The German economy grew in the second quarter, propped up by household and government spending and beating analyst expectations that saw it on the edge of a downturn, data showed today.
Europe’s largest economy grew by 0.1% quarter on quarter and 1.7% on the year, adjusted for price and calendar effects, the federal statistics office said.
Analysts polled by Reuters had expected the economy to stagnate quarter on quarter in the three months to June, in line with the statistics office’s earlier flash estimate.
Household expenditures were up by 0.8% compared with the first quarter, despite high inflation rates and an energy crisis, said the office. Government consumption grew by 2.3%.
Analysts said the concerns about the economy remained acute.
“The negative factors are currently so great that even a sharper downturn cannot be ruled out,” VP Bank chief economist Thomas Gitzel said.
“Or to put another way: A lot of positive things would have to happen for a recession not to materialise,” he added.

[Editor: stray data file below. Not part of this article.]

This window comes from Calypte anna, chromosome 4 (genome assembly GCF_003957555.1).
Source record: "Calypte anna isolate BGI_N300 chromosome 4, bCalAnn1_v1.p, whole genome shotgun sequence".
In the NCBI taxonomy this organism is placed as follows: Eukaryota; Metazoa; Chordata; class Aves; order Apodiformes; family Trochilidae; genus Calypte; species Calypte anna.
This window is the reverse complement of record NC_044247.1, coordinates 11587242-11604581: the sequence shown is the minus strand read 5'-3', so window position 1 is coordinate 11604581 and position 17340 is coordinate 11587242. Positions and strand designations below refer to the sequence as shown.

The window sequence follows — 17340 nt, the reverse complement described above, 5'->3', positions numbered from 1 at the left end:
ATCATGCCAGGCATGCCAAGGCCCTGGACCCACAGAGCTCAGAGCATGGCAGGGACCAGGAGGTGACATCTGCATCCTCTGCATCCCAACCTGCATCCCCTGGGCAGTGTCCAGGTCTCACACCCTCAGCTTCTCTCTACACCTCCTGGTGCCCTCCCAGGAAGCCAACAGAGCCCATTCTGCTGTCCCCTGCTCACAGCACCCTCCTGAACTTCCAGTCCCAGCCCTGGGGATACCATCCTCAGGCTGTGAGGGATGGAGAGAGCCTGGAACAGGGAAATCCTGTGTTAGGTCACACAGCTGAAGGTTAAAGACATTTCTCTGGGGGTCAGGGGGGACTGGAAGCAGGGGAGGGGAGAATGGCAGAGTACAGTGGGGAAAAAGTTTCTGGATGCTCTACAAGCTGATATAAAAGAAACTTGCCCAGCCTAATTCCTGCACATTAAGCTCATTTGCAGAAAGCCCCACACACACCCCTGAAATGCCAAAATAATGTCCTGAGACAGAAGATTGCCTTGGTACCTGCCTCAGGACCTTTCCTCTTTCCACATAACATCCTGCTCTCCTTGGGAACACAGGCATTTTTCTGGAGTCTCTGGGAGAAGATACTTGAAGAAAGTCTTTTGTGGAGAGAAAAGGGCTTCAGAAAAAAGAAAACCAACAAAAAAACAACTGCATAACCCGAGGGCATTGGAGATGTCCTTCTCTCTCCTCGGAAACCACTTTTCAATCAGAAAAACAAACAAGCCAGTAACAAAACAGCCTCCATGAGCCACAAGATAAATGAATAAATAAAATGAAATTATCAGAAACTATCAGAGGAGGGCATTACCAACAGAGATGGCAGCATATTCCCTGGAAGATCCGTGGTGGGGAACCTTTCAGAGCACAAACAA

The S&P Global flash composite Purchasing Managers’ Index (PMI) showed similar sentiment, with the reading indicating contraction for the second month in a row.
Meanwhile, the Ifo economic institute expects the German economy, Europe’s largest, to shrink by about half a percentage point in the third quarter and a recession is still on the cards, Ifo economist Klaus Wohlrabe told Reuters today.
Sentiment in the foreign trade sector is really poor, burdened by high inflation, Wohlrabe said, adding that the good news from the institute’s August survey was that supply chain bottlenecks in industry had eased significantly.